It is common for a lessor to accept the surrender of a lease, and in such event all its terms are cancelled. See, e.g., Caruso v. Shelit, 1933, 282 Mass. 196, 184 N.E. 460. There is equally no reason why a lessor cannot later convey the title of the subject matter to the lessee. If he can do so, he can agree to do so. Defendant has confused an entirely separate matter, whether such an undisclosed separate agreement might be invalid against a third party, such as a bank if it, in ignorance thereof, relied on the above-quoted provision in the lease. The lease provided that defendant might assign, and it did, in fact, assign to a New Jersey bank in June, 1976. It notified plaintiff of the assignment, although not, apparently, of its terms. Whether the assignment remained in effect does not appear. Plaintiff properly joined the bank in its complaint. Instead of availing itself of this opportunity to protect its interests, if any, the bank moved to dismiss for improper venue. This motion was granted. Under these circumstances we will not concern ourselves with the bank's possible interests. Defendant has no right, vicarious or otherwise, to assert the bank's interests as a defense to plaintiff's claim against itself.
In fairness, we do not read defendant's brief as making this claim. Rather, it uses the fact that the existence of an option would impair the security value of the lease as showing it had no intention to grant one. That, however, is not the point. The question is not the private intention of the defendant, but what was the understanding of the plaintiff, particularly, in this case, what was the understanding defendant wished it to have. We are back to the beginning. And, since the bank is not concerned, it makes no substantive difference whether the conversion obligation was, technically, a part of the lease, or was a separate part of the package representing defendant's total undertaking. The court held, correctly, that a holding that the letter was not to be read into the lease did not destroy its force as a separate agreement between the parties.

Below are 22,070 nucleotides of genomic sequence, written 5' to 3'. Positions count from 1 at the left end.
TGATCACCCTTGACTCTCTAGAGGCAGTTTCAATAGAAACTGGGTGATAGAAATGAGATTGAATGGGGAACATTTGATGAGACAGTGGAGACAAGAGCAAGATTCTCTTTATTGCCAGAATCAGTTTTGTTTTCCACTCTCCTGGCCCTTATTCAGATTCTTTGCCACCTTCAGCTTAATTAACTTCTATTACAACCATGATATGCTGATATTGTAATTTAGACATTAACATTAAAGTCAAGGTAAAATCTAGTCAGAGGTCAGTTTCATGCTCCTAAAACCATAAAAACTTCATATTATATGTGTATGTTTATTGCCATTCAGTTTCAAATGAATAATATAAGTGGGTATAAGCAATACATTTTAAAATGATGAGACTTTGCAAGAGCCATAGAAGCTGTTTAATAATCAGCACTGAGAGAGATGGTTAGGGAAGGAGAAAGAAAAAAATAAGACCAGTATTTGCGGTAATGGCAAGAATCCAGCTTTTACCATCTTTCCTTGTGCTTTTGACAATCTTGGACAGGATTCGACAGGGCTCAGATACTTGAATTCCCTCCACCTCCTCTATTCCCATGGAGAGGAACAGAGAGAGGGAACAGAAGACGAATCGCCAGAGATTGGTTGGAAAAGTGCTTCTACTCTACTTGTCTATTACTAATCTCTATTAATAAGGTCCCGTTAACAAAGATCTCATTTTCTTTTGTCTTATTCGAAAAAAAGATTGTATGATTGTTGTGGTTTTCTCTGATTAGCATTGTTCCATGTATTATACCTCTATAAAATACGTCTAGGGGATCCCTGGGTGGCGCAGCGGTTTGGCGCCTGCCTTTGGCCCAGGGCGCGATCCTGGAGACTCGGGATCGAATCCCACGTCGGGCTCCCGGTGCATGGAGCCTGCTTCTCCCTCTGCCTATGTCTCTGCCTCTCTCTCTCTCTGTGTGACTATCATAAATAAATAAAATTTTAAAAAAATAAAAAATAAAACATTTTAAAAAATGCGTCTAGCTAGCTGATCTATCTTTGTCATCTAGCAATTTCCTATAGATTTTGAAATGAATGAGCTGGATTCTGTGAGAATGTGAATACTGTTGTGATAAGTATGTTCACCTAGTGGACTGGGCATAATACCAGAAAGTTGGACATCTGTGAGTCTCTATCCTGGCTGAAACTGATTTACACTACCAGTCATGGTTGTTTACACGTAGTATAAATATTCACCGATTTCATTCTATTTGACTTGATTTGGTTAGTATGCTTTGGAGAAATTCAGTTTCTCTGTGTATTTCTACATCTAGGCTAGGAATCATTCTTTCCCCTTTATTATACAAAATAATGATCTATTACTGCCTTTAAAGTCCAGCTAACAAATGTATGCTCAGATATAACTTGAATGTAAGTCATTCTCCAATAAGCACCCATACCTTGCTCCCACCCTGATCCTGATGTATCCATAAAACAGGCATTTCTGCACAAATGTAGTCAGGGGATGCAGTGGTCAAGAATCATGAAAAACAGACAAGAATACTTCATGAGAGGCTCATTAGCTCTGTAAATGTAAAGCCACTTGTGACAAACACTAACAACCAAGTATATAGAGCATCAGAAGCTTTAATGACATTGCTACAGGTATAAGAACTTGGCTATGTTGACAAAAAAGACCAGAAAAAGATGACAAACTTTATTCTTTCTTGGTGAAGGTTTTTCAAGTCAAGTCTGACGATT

Finally, defendant contends, and the court found, that even if the letter were a valid option, it was not properly exercised. First, defendant claims that plaintiff did not tender in so many dollars. Under the letter, the price was to be determined by a formula related to fair market value. Plaintiff did state, flatly, that it was exercising the option, would pay whatever was the proper figure, and asked defendant its view thereof. Instead of responding to this inquiry in terms, defendant replied that there was no option (and, by obvious implication, no formula) but that it would sell for a certain figure. It made no suggestion that this figure was reached by applying the formula. Now it says that, because plaintiff did not pay, it lost its rights. Defendant sought to bolster this position by offering testimony at the trial--vigorously disputed by plaintiff--that the figure it named was, in fact, less than what the formula would have produced.
Defendant succeeded in persuading the district court. The court said,
"[T]he letter ... required that the entire price was to be paid in full on the date the conversion took place. Chelsea never made any such tender of performance, nor did it pursue at any time any efforts to determine a fair market value for the system."
In fact, plaintiff having initiated the inquiry there was nothing for it to pursue. The court apparently lost sight of the principle that when a defendant repudiates an agreement by denying there was one, a plaintiff is under no obligation to go further. Wren Reese, Inc. v. Great Lakes Structural Concrete Products, Inc., 1975, 50 Ohio App.2d 168, 362 N.E.2d 269, 271, 273; Unger v. Chaves, Ohio Ct.App., 1953, 113 N.E.2d 753, 756. Having rejected the agreement, defendant's contention that there remained a duty on plaintiff "to cooperate in good faith to establish that [a] lower price would be appropriate" is simply bad law.
The court's refusal to allow the amendment alleging fraud is affirmed. Except for that, the judgment is reversed and the case is remanded for further proceedings consistent herewith.
Of the District of Rhode Island, sitting by designation